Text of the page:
Steve Hill, Ironman to wobbly jelly
On Saturday 11th of February I was admitted to hospital with bacterial meningococcal meningitis.
It all started on the previous Monday 6th of February when I woke up for work. My joints ached and my knees in particular, they were really hurting when I bent down or twisted. I phoned my boss and took time off work. A few days later I booked an appointment with my doctor as the symptoms were not getting better. I never made it to the appointment.
On Saturday, sometime during the afternoon, I had a really bad headache, so bad that I took 2 Paracetamol, and I never take tablets. These didn’t touch the headache and I went to bed about 5pm. I was shivering and the headache was terrible. When my wife, Sarah, came back from shopping, she came to the bedroom to check on me, I was so cold that I had a hot water bottle and even that would not warm me up. The pain was so bad that I could not sleep and was very restless. Sarah was so concerned that she phoned NHS direct.
The NHS direct nurse would not speak to Sarah and would only speak to me, I didn’t have the energy or inclination to speak to them, I was seriously ill. I was asked how bad the pain was from 1 to 10 and I replied 11. I got out of bed and went to the toilet, it was then that Sarah noticed the rash all over my body. She tried the pressure test and the rash was not blanching. The NHS direct nurse called the ambulance immediately and I got dressed.
When the ambulance arrived about 10 minutes later, I was able to walk to the ambulance and sit down on the bed. I remember them doing some tests while I begged for some strong painkillers, but could not have any until the doctors had seen me. That’s where my memory of events stops until my first memory on the 25th of February, some 2 and bit weeks later. My wife tells me that I woke up 2 days before, but I don’t remember although I have a few misty vague memories of her wiping my head with cold wet towels and putting my oxygen mask back on after I kept pulling it off.
My first real memory after waking up was Sarah and my sister-in-law Karen leaning over my hospital bed, accidentally I kissed my sister-in-law instead of my wife first. I had been taken off the ventilator and all the tubes had been removed. Funny enough it was the day Wales played England in the 6 nations and my English father in law had come down to visit me for the game. Some of my family live far away and they spent a lot of time by my hospital bed. I was sort of slumped, sat-up in bed and my father-in law was holding my hand, not only to show support and love, but to stop me pulling the catheter out. I was a confused and irritable wreck who could hardly keep his eyes open. I couldn’t concentrate on the game as my mind kept wandering back to some of the nightmares, dreams or hallucinations that I had during my coma. I was never one for remembering dreams before my illness, but these were so vivid and I can still recall them now. They were the most frightening, un-nerving recollections I have during my coma and involved all my family who visited, my ears must have still been working.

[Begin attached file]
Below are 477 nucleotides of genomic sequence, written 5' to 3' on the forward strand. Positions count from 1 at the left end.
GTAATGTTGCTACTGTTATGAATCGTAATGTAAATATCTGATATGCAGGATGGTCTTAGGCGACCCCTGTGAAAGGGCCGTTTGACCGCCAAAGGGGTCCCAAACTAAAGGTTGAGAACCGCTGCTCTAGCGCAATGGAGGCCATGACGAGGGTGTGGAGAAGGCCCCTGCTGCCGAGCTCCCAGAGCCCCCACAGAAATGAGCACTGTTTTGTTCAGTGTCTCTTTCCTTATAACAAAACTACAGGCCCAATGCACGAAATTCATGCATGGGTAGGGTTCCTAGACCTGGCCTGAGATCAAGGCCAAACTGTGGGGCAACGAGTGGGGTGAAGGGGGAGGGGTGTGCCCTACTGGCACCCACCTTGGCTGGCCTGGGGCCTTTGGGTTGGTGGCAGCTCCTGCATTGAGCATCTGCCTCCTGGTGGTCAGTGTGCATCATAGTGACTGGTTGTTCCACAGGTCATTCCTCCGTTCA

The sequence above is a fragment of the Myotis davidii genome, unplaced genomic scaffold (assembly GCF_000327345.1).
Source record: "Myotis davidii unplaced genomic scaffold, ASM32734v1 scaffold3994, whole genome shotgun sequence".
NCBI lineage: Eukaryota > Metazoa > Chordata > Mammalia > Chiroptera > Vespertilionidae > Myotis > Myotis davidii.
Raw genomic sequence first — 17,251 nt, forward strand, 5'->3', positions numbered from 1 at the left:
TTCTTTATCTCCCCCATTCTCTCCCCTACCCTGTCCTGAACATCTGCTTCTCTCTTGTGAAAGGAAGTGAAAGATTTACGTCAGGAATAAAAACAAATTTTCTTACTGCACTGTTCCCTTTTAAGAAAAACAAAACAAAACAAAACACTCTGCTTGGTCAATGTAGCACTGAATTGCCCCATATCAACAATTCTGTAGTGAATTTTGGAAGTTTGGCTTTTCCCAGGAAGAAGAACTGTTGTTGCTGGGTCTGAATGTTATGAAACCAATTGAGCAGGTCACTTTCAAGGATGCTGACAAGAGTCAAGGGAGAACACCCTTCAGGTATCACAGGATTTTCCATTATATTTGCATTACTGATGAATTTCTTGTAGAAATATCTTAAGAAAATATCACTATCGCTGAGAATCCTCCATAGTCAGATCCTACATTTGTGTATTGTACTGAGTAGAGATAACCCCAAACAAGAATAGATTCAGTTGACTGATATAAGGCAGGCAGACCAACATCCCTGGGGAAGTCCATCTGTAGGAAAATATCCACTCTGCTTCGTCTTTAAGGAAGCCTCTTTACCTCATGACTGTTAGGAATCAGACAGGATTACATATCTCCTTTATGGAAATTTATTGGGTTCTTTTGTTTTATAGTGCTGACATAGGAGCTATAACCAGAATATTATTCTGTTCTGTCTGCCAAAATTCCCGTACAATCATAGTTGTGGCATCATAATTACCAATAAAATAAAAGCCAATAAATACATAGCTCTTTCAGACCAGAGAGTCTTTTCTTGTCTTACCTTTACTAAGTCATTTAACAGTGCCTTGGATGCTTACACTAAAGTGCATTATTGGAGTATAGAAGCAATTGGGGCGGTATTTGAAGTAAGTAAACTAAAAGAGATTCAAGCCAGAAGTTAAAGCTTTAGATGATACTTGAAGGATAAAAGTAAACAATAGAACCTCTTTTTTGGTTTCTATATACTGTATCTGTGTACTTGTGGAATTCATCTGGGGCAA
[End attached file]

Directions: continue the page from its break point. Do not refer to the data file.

I stayed on the Intensive Care Ward for 3 days after waking. During that time I was confined to bed for the first day or so, not that I had the strength to get out of bed. On day 2 though, I was allowed to get out of bed and sit in a chair for a short while before I returned to bed. A member of the occupational health team came and visited me with a Zimmer frame in hand and I was invited to stand up to use it, That’s where I found that I had no practical use of my legs, I could hardly stand yet alone walk, I was lowered carefully back onto the chair as the last thing I wanted was to be back laying down. I was advised to exercise my legs by picking them up off the floor and holding them there for a few seconds. God it felt good to be upright!.
I looked forward to visiting times and would be clock watching constantly, I couldn’t wait to see my visitors, but after a while with them, I just wished them to leave, I felt absolutely drained. On a few occasions I actually fell asleep while they were there. When they were gone, I wished them back again.
I remember my last day in ITU due to the embarrassment I suffered when I desperately needed to go to the toilet, The toilet facilities believe it or not were a good 70 yards up a public corridor, I tried my best to hold it in but failed miserably, leaving a trail all the way up the corridor. The 2 nurses that held onto me and the Zimmer spent the next 30 minutes sitting me on the toilet and washing me down. Later that evening a nurse came over to me and said they were transferring me to a normal ward as the ITU was full and they needed the bed. I could hardly walk so a porter sat me in a wheelchair and I was transported to Ward 5, a chest ward.
I arrived on the ward about 8pm and was placed in between two gentlemen who were on oxygen machines that whirred and made some strange noises, I could see and hear that they were both struggling to get breath, it was then that I’d remembered that I had given up smoking in January and vowed to myself that I would never start again.